The inauguration of the New York Times' new headquarters at 1 Times Square was celebrated with a fireworks display, starting a New Year's eve tradition which still continues today. The first famous ball-lowering from the 1 Times Square's rooftop pole was held on New Year's Eve 1907.
    At the start of the first World War, Times square was the center of the Theater district and attracted a large number of visitors. This made the square an ideal place for billboards. In 1917 the first large electric display billboard was installed. 11 Years later, the first running electric sign was let for the first time, to announce Herbert Hoover's victory in the Presidential elections. The billboards have become such a tourist attraction for the area, that the zoning now requires the buildings to be covered with billboards!
    Source: http://www.aviewoncities.com/nyc/timessquare.htm

    Day 2. Guggenheim and Central Park   (26 Dec 2011 Monday)
    10am to 2pm Guggenheim Museum
    On 1071 Fifth Avenue (at 89th Street), New York, NY 10128-0173. Open Sun–Wed 10am–5:00pm.
    An internationally renowned art museum and one of the most significant architectural icons of the 20th century, the Guggenheim Museum is at once a vital cultural center, an educational institution, and the heart of an international network of museums. Visitors can experience special exhibitions of modern and contemporary art, lectures by artists and critics, performances and film screenings, classes for teens and adults, and daily tours of the galleries led by experienced docents. Founded on a collection of early modern masterpieces, the Guggenheim Museum today is an ever-growing institution devoted to the art of the 20th century and beyond.
    Paul Cézanne’s shimmering landscapes, searching portraits, and complex still lifes may be viewed as the culmination of Impressionism’s quest for empirical truth in painting. His work was motivated by a desire to give sculptural weight and volume to the instantaneity of vision achieved by the Impressionists, who painted from nature. Relying on his perception of objects in space as visually interrelated entities—as forms locked into a greater compositional structure—Cézanne developed a style premised on the oscillation of surface and depth. Each tiny dab of color, as demonstrated on the mottled apples in Still Life: Flask, Glass, and Jug, indicates a spatial shift while simultaneously calling attention to the two-dimensional canvas on which it rests. This play of illusion, along with the conceptual fusion of time and space, has led Cézanne to be considered the foremost precursor of Cubism.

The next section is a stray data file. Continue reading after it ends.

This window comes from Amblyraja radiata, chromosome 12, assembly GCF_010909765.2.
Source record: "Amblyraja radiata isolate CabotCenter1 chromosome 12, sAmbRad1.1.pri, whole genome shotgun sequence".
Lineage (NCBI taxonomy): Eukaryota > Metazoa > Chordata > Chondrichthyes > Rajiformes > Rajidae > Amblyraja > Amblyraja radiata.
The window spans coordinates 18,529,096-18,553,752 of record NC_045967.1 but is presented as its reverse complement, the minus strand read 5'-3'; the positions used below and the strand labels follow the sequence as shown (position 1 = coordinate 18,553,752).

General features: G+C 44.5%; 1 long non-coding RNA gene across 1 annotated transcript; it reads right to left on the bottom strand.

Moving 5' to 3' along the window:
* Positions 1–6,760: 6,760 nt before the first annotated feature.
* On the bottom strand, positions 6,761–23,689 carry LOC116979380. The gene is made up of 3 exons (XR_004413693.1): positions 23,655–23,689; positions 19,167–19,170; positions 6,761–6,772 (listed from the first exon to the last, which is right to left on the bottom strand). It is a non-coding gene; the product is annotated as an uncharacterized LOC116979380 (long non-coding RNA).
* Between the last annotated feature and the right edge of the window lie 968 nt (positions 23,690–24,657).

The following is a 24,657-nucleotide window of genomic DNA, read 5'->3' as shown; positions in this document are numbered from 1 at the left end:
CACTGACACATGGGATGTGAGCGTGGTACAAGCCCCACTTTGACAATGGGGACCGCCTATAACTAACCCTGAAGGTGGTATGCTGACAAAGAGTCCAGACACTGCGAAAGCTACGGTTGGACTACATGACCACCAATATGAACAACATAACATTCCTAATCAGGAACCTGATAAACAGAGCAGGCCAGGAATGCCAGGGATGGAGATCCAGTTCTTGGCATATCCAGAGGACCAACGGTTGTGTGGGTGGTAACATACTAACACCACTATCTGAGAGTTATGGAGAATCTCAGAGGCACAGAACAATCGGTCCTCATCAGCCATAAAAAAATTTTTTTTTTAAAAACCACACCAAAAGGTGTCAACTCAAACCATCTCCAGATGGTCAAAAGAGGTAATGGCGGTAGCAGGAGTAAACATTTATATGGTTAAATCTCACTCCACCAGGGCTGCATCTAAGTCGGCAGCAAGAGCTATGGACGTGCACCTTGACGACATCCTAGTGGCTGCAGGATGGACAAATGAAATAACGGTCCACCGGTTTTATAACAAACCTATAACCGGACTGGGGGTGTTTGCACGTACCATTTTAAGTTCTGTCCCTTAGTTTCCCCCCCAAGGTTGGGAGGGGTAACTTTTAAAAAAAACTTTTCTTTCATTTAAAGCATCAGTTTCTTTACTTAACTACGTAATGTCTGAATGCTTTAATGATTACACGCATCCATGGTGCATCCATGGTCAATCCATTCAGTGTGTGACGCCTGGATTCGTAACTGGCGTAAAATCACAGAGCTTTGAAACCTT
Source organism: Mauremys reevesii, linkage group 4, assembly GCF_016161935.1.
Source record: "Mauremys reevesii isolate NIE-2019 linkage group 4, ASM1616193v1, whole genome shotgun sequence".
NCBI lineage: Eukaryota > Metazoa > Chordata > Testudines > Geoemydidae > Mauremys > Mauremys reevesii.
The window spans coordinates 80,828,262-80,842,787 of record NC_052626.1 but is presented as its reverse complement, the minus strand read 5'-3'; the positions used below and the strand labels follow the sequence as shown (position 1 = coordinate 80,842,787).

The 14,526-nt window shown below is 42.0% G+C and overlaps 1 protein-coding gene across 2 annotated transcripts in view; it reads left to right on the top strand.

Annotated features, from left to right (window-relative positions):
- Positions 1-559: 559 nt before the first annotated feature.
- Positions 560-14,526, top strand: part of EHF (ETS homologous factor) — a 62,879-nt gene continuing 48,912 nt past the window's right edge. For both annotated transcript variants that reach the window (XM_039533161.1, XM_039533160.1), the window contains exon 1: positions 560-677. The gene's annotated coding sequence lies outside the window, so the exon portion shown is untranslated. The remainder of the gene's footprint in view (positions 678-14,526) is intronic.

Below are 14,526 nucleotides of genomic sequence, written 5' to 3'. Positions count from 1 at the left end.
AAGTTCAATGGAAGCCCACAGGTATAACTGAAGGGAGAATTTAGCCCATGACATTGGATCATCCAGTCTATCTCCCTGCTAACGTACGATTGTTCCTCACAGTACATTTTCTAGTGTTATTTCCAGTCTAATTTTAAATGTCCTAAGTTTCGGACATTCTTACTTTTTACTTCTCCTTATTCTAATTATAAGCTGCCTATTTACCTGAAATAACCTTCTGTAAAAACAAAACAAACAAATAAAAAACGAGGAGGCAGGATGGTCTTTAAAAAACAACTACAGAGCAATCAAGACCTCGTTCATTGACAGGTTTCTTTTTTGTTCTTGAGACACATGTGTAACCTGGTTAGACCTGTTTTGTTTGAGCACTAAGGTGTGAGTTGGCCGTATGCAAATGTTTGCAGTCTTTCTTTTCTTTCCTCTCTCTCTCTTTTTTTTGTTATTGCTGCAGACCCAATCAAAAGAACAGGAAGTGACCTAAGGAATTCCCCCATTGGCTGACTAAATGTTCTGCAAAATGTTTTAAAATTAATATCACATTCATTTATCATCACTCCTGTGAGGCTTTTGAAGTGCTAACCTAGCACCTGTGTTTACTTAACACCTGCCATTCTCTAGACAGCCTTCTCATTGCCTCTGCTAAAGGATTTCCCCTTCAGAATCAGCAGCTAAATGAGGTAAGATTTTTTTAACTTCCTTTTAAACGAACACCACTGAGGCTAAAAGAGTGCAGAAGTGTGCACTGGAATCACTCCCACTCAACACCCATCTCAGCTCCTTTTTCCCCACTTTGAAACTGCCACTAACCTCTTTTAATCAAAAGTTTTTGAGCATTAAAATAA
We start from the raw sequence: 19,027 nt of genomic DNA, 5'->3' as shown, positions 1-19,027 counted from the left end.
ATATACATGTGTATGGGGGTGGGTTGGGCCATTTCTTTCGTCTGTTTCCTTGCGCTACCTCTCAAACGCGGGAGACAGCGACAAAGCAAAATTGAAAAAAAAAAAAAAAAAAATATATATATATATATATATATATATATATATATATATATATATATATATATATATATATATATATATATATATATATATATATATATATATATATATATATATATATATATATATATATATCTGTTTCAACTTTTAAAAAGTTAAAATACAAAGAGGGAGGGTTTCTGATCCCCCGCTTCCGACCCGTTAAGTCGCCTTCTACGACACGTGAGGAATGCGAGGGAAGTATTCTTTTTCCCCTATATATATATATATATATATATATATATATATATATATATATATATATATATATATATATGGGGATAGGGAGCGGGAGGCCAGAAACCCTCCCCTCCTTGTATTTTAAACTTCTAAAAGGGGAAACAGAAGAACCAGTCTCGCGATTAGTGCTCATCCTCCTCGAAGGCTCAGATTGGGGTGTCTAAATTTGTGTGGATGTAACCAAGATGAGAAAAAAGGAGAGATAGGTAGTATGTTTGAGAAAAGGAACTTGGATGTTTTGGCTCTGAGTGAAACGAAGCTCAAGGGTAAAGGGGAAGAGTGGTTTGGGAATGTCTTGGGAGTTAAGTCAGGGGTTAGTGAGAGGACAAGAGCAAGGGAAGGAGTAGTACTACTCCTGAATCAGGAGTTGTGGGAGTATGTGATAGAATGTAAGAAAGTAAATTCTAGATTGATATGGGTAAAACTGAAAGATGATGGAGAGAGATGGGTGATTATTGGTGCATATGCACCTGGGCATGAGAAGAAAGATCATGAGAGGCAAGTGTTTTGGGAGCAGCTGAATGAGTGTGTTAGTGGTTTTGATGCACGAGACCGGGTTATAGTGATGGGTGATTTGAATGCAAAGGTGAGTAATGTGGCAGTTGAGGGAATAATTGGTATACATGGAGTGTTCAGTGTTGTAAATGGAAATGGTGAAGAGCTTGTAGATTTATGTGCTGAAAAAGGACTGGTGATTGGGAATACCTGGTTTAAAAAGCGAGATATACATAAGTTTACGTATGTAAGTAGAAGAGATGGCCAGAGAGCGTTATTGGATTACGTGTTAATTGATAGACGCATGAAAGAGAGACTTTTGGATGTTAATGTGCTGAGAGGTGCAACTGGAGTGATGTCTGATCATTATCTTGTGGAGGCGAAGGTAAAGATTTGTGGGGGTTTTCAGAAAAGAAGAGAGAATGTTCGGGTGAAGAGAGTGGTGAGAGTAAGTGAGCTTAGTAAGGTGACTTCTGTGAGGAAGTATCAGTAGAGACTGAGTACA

When Kandinsky returned to his native Moscow after the outbreak of World War I, his expressive abstract style underwent changes that reflected the utopian artistic experiments of the Russian avant-garde. The emphasis on geometric forms, promoted by artists such as Kazimir Malevich, Aleksandr Rodchenko, and Liubov Popova in an effort to establish a universal aesthetic language, inspired Kandinsky to expand his own pictorial vocabulary. Although he adopted some aspects of the geometrizing trends of Suprematism and Constructivism—such as overlapping flat planes and clearly delineated shapes—his belief in the expressive content of abstract forms alienated him from the majority of his Russian colleagues, who championed more rational, systematizing principles. This conflict led him to return to Germany in 1921. In the Black Square, executed two years later, epitomizes Kandinsky’s synthesis of Russian avant-garde art and his own lyrical abstraction: the white trapezoid recalls Malevich’s Suprematist paintings, but the dynamic compositional elements, resembling clouds, mountains, sun, and a rainbow, still refer to the landscape.
    Admission Adults $18 Students $15. Website: http://www.guggenheim.org/new-york/
    2pm to 4pm Central Park
    Central Park, designed by Calvert Vaux and Frederick Law Olmsted, is home to a ton of attractions spread throughout its 843 acres of landscape. The landmarks nestled in the park are diverse; visitors can find everything from sprawling waters and green meadows to stunning bridges and performance centers, plus educational facilities, gardens and even classical architecture.
    There is a story behind every attraction in the park that is loaded with fascinating history. Belvedere Castle is a fully functional weather station, the Great Lawn hosted a Papal Mass in 1995, the Blockhouse is an old fort from the War of 1812 located at the northern end of the park, and the Continental Army even walked through McGown's Pass on the Upper East Side in 1783 the during the American Revolution. Central Park also boasts numerous statues of iconic figures, including Balto, Alice and Wonderland and even William Shakespeare; fountains and the oldest public monument in North America: The Obelisk.